Sven Hannawald, a former German ski jumper and multiple Olympic medal winner, surprised the sports world when he terminated his athletic career in 2005 due to burnout. And also former tennis world star Andre Agassi is thought to have suffered from burnout during his career, not being able to find a healthy balance between his personal and professional life. Burnout in sports has become a prominent topic in the media, but what exactly is burnout?
In the scientific literature, athletic burnout is defined as chronic physical and emotional exhaustion, a reduced sense of accomplishment as well as sport devaluation. So much for the definition within sport literature. But in order to really understand what that means, let´s give the word to athletes who know what burnout is all about: In 2008, Swedish researchers conducted interviews with several elite athletes who terminated their athletic career due to burnout. The athletes reported severe physical fatigue as well as mental weariness. Most of them had been “24 hour athletes” who were living and breathing their sport and had no time for any other obligations, let alone social activities. They progressively lost their inner motivation for the sport, leaving them to train and perform only for external reasons such as having to abide to a contract or not wanting to let down teammates, coaches or parents. The athletes felt that they could not achieve desired results despite all the hard work they put into their trainings, making them feel that they fought a losing battle. Another prominent symptom was that they eventually developed an aversion towards training and the sport itself, eventually causing them to terminate their career.
But how can it be explained that some athletes suffer from burnout and other athletes seem to be immune to the intense training loads, excessive traveling and jam-packed schedules? Are there any personal factors that make some athletes more susceptible to mental and physical exhaustion than others? Researchers have acknowledged that there are, indeed, personality factors that are associated with a higher risk of burnout. Having perfectionist tendencies and being highly self-critical can put athletes at risk: if the athlete cannot manage to fulfill these self-imposed expectations then the risk of suffering from burnout increases considerably.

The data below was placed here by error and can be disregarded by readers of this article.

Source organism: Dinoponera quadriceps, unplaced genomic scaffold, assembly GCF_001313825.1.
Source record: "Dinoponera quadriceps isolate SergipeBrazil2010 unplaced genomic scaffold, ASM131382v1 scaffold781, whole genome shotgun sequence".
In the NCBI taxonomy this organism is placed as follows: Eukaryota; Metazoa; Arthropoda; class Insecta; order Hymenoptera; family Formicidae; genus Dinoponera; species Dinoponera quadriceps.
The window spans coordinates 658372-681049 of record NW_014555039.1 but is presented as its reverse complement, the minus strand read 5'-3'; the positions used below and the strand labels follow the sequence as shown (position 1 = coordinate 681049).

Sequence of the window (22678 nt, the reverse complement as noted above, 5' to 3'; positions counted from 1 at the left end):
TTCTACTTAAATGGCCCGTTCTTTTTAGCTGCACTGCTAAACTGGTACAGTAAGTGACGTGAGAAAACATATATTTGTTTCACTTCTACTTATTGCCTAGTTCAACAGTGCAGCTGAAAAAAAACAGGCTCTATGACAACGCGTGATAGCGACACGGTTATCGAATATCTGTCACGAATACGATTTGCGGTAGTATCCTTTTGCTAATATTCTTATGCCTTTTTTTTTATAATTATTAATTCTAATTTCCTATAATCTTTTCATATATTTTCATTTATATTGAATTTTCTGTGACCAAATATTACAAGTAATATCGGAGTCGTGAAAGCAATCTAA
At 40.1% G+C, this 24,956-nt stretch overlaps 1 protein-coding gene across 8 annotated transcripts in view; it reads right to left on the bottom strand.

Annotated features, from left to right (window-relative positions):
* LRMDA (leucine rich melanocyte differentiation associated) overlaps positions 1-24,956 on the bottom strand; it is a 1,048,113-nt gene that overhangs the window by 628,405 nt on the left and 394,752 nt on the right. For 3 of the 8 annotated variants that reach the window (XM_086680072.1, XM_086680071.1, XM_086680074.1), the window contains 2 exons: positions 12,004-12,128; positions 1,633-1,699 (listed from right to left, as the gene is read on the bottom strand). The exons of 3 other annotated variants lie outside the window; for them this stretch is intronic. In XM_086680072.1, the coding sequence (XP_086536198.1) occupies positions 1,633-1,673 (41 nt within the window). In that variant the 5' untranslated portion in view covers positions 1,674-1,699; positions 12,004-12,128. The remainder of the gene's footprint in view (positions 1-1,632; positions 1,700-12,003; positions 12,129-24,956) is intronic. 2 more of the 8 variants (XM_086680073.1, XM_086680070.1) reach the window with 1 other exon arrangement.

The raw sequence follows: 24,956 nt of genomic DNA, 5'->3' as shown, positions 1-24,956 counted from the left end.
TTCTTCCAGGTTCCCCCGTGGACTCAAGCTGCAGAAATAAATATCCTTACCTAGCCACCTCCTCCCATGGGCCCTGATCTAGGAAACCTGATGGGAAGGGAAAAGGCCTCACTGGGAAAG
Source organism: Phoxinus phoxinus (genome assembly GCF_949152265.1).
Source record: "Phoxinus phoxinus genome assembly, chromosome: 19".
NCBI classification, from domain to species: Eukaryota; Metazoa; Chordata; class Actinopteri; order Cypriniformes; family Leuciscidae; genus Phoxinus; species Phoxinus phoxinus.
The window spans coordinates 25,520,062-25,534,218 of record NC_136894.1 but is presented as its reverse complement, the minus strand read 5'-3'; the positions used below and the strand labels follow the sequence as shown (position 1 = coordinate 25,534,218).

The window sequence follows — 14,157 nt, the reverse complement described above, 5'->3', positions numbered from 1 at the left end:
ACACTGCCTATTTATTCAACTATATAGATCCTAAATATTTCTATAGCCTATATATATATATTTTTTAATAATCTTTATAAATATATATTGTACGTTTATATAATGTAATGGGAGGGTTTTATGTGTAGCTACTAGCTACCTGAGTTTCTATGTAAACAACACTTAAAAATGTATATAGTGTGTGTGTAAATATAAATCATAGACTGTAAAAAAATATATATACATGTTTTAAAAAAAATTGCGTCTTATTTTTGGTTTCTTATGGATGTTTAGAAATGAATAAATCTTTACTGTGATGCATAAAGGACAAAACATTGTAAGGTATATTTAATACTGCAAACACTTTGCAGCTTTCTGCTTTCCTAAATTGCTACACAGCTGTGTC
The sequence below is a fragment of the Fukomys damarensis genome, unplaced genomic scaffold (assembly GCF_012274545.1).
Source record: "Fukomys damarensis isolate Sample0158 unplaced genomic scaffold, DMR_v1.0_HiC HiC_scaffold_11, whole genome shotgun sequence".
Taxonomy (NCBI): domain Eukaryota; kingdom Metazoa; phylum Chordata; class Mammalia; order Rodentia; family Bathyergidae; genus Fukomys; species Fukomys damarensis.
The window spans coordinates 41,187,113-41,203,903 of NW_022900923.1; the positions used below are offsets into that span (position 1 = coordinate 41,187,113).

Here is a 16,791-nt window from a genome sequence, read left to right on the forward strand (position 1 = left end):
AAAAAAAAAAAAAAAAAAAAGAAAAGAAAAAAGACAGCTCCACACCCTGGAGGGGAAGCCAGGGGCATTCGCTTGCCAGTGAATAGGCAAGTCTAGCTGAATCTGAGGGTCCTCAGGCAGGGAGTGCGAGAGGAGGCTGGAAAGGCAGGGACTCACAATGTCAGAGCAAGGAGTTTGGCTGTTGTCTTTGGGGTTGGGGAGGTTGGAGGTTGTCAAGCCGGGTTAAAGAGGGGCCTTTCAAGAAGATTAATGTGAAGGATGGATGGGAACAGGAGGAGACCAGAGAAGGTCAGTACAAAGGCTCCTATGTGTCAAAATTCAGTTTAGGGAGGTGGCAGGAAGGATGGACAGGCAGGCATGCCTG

It is important to know that the phenomenon of burnout is complex and is associated with imbalances in many areas of the athlete’s life: the sporting context, the physical and mental state, the athlete´s nutrition and his/her private life. Despite its complexity, burnout can be diagnosed and prevented if we are educated to identify the first warning signs. In the following I provide you with 10 symptoms suggesting that your athlete might be suffering from burnout:
- … is constantly tired and sleeps much more than usual
- … exhibits an increasing aversion towards the sport by showing a negative attitude in trainings
- … complains about not seeing any results of his/her hard work and is fighting “a losing battle”
- … seems to have lost all enjoyment for the sport and only trains and competes to please others or abide to a professional contract
- … is a “24 hour athlete” and does not seem to have any other interests or friends outside of the sport
- … exaggerates physical symptoms, feigns an injury or drags out the recovery process of an existing injury
- … exhibits mood swings and gets easily frustrated, aggressive or depressed
- … shows signs of disordered eating
- … cheats in trainings or withdraws altogether from certain training activities
- … has unrealistically high self-imposed performance goals and is extremely self-critical
(If you are interested in further signs of burnout as well as additional physiological symptoms, follow this link). If you identify several of these warning signs in an athlete, address him/her personally and offer emotional and practical support. In a more severe case it is crucial that the athlete receives professional psychological and/or medical help in order to fully recover and regain strength. After all, being a successful athlete is less like a sprinting race, but more like a marathon that requires dedication and more importantly, enjoyment, motivation and energy refueling.
And who would be better to offer final advice than the Dalai Lama himself? “If you feel burnout setting in, if you feel demoralized and exhausted, it is best, for the sake of everyone, to withdraw and restore yourself. The point is to have a long-term perspective.”